NHS England has announced a surprise £60m boost to the cancer drugs fund, bringing it up to £340m for 2015-16, even as it slashes the number of drugs available.
Under the changes, eight drugs will cease to be available through the fund under any circumstances, while a further eight have had the range of indications - conditions for which they can be prescribed - reduced.
Four new treatments have been added to the list, including Panitumumab, a treatment for bowel cancer.
The changes were widely expected after NHS England began evaluating the cost effectiveness of medicines available through the fund last autumn in a bid to bring down its spiralling cost.
However, sources in the pharmaceutical industry told HSJ the announcement of extra money for the fund in 2015-16 had been a surprise. The fund for the next financial year had originally been set at £280m, which was already a 70 per cent increase since it was set up in 2010. The further increase is likely to prove controversial as it will reduce the funding available to spend on other conditions and types of care.
HSJ understands the money will come from the £14.6bn already allocated to specialised commissioning for 2015-16 and has been set following modelling of what is likely to be spent on the new list of drugs available through the fund.
NHS England said it was also forecasting £80m of savings on the fund through negotiated price reductions for certain drugs and more effective treatments.
For example, Roche has reduced the price of its controversial breast cancer drug Kadcyla, which previously cost an average £90,000 per patient and has been found to extend life by six months compared to routinely funded treatments.
However, a spokesman confirmed they were considering whether to appeal NHS England’s decision to remove Avastin from the fund for treatment of two types of cancer.
HSJ understands Sanofi is also considering appealing the complete removal of its drug Jevtana, for the treatment of hormone-resistant prostate cancer.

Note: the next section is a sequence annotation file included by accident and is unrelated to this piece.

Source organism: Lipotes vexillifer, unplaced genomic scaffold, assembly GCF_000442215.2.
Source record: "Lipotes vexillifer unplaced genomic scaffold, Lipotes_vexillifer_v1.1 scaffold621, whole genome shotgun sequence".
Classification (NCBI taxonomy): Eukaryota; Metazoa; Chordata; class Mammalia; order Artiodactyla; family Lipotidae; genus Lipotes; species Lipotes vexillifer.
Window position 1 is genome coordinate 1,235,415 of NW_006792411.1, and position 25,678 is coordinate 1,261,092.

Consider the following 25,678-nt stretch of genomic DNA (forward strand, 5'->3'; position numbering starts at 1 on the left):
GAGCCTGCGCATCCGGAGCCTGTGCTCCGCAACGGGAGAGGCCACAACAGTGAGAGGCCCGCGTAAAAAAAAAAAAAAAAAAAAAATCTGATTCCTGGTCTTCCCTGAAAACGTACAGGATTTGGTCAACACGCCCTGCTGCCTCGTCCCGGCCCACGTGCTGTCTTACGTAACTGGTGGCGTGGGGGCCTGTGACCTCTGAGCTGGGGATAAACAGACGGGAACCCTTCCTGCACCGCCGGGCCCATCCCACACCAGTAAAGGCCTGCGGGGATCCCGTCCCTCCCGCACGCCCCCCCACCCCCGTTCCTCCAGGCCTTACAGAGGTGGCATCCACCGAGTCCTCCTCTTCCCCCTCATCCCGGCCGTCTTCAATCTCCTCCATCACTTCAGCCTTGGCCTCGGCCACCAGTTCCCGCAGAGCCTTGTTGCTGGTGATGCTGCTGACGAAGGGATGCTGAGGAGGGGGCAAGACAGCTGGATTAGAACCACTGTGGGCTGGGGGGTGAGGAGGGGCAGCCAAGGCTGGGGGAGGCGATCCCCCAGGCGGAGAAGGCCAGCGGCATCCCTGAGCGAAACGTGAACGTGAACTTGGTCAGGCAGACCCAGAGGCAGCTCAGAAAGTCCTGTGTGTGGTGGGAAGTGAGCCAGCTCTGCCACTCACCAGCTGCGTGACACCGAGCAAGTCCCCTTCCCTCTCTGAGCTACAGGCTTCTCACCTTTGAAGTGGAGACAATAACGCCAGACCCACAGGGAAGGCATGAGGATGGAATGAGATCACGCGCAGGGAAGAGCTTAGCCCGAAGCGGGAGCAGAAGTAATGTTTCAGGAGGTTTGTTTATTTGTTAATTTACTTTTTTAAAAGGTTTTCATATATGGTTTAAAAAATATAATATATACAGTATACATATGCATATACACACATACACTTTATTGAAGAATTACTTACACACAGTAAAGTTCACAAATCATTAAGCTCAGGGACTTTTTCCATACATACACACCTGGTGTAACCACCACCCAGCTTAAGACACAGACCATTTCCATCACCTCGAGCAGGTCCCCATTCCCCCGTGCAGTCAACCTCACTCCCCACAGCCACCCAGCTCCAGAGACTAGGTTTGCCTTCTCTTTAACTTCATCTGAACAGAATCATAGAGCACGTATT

Under the changes patients currently receiving a drug treatment through the fund will continue to receive that treatment, even if the drug is no longer in the fund.
Responding to the new list of available drugs, industry and patient charities were united in calling for urgent reform of the National Institute for Health and Care Excellence’s system for assessing the cost effectiveness of new drugs.
Stephen Whitehead, chief executive of the Association of the British Pharmaceutical Industry, said: “Whilst we are pleased that treatment for existing patients will be protected as a result of this decision and that some new medicines will be included in the [fund], it does not detract from our longstanding belief that the [fund] and this re-evaluation process was fundamentally flawed.
“The solution to this issue remains the urgent reform of NICE which will ensure that the right patients get the right medicines at the right time whatever their condition.”
Peter Clark, chair of the cancer drugs fund and a practising oncologist, said: “We have been through a robust, evidence based process to ensure the drugs available offer the best clinical benefit, getting the most for patients from every pound.”